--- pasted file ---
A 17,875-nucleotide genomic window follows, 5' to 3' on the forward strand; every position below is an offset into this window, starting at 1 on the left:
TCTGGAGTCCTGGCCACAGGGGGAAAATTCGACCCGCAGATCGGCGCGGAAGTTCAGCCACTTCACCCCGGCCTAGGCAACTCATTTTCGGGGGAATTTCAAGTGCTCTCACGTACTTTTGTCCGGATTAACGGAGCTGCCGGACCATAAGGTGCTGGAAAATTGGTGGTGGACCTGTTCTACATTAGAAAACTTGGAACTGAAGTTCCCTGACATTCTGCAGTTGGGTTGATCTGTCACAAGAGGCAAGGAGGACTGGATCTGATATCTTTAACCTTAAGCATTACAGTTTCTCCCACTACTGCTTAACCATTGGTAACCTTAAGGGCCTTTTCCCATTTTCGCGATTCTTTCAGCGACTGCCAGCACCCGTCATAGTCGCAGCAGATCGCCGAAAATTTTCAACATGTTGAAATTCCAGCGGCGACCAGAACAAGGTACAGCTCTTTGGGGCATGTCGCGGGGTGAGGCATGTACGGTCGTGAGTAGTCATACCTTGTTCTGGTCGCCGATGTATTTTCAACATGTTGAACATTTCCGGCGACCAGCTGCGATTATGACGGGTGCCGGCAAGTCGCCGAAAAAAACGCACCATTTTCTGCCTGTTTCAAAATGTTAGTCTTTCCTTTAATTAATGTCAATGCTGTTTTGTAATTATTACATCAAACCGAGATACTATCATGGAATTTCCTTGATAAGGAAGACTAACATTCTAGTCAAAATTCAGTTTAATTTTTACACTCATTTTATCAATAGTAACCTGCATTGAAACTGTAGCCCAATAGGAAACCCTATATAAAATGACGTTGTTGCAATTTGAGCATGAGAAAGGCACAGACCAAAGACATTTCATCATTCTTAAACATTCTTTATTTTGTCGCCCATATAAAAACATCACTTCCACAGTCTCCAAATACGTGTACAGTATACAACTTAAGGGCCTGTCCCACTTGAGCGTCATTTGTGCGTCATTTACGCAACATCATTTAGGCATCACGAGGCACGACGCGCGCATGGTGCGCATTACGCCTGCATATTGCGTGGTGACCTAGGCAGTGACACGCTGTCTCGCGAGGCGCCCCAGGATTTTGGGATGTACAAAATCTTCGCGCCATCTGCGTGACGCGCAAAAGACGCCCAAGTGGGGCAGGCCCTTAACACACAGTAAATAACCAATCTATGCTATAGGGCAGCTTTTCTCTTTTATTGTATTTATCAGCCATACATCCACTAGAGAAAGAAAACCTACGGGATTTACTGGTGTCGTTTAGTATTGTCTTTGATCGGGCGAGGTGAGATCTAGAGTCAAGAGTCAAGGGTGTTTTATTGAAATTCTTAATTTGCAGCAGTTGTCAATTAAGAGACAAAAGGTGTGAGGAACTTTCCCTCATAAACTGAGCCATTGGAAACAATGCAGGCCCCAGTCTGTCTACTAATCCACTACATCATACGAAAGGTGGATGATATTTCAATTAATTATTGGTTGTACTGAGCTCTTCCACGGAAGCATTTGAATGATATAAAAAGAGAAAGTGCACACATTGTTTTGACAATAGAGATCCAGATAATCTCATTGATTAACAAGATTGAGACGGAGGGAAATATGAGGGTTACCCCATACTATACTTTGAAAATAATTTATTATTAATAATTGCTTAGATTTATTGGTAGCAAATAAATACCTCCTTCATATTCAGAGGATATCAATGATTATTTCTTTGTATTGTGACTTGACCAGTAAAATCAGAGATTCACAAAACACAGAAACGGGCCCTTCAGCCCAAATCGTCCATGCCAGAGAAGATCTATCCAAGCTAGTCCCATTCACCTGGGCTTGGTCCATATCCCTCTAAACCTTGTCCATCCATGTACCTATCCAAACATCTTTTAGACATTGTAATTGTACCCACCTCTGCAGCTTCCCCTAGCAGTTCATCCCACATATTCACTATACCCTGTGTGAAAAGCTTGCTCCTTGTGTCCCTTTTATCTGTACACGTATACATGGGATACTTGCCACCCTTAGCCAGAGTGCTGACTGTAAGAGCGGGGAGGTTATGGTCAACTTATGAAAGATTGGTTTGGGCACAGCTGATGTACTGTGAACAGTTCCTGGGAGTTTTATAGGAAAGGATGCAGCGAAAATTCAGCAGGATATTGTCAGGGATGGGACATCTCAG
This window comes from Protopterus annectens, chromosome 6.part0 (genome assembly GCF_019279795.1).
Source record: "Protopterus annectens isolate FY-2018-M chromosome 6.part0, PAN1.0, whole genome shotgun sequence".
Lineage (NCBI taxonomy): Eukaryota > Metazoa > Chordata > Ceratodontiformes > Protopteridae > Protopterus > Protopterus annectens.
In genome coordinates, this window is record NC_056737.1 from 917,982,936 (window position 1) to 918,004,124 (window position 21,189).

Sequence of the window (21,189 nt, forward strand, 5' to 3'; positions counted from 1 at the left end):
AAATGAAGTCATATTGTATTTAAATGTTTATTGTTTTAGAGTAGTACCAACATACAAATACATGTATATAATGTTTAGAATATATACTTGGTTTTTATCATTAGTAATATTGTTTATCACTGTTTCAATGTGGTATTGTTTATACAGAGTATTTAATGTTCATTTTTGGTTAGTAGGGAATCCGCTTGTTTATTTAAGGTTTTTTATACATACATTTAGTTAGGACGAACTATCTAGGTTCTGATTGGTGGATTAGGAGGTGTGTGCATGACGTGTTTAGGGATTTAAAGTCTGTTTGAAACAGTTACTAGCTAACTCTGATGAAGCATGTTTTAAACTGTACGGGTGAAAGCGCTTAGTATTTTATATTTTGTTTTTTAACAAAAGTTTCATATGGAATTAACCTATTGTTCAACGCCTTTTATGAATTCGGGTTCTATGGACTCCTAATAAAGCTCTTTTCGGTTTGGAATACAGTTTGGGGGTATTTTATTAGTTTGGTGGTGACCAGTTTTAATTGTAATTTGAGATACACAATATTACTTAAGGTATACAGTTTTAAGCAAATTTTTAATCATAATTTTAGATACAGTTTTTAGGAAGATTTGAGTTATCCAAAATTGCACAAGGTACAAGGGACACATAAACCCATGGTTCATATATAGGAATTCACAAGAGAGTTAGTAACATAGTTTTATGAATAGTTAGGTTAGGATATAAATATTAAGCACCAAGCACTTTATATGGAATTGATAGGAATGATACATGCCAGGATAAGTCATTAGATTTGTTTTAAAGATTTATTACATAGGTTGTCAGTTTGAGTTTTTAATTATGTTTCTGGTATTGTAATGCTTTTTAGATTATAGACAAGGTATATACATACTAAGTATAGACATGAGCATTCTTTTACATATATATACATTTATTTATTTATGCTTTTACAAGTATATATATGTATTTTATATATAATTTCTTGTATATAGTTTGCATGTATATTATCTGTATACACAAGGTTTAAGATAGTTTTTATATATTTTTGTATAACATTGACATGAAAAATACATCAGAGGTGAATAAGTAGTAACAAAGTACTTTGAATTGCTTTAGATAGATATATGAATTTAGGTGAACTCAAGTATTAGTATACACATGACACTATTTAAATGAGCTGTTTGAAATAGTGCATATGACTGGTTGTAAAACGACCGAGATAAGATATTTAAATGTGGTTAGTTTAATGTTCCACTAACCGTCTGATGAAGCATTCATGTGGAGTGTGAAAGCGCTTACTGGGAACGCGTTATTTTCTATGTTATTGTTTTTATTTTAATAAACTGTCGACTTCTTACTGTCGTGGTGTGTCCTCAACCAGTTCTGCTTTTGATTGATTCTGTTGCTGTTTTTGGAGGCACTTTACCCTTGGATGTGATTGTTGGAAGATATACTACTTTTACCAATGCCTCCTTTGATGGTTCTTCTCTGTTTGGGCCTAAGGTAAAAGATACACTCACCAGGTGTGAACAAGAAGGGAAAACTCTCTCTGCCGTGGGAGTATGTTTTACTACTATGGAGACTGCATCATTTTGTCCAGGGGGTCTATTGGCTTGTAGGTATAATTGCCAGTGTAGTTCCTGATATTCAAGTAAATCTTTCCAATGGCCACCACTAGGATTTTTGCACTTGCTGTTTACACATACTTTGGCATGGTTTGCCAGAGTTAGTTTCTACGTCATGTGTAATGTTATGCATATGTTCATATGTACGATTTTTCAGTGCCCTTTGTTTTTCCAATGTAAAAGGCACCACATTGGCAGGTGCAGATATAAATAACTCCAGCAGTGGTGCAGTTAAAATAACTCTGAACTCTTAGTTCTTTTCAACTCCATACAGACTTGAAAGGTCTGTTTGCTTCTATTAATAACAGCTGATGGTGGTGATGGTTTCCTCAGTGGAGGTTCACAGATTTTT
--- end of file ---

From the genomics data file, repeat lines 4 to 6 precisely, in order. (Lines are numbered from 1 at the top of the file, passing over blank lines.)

Source record: "Protopterus annectens isolate FY-2018-M chromosome 6.part0, PAN1.0, whole genome shotgun sequence".
Lineage (NCBI taxonomy): Eukaryota > Metazoa > Chordata > Ceratodontiformes > Protopteridae > Protopterus > Protopterus annectens.
In genome coordinates, this window is record NC_056737.1 from 917,982,936 (window position 1) to 918,004,124 (window position 21,189).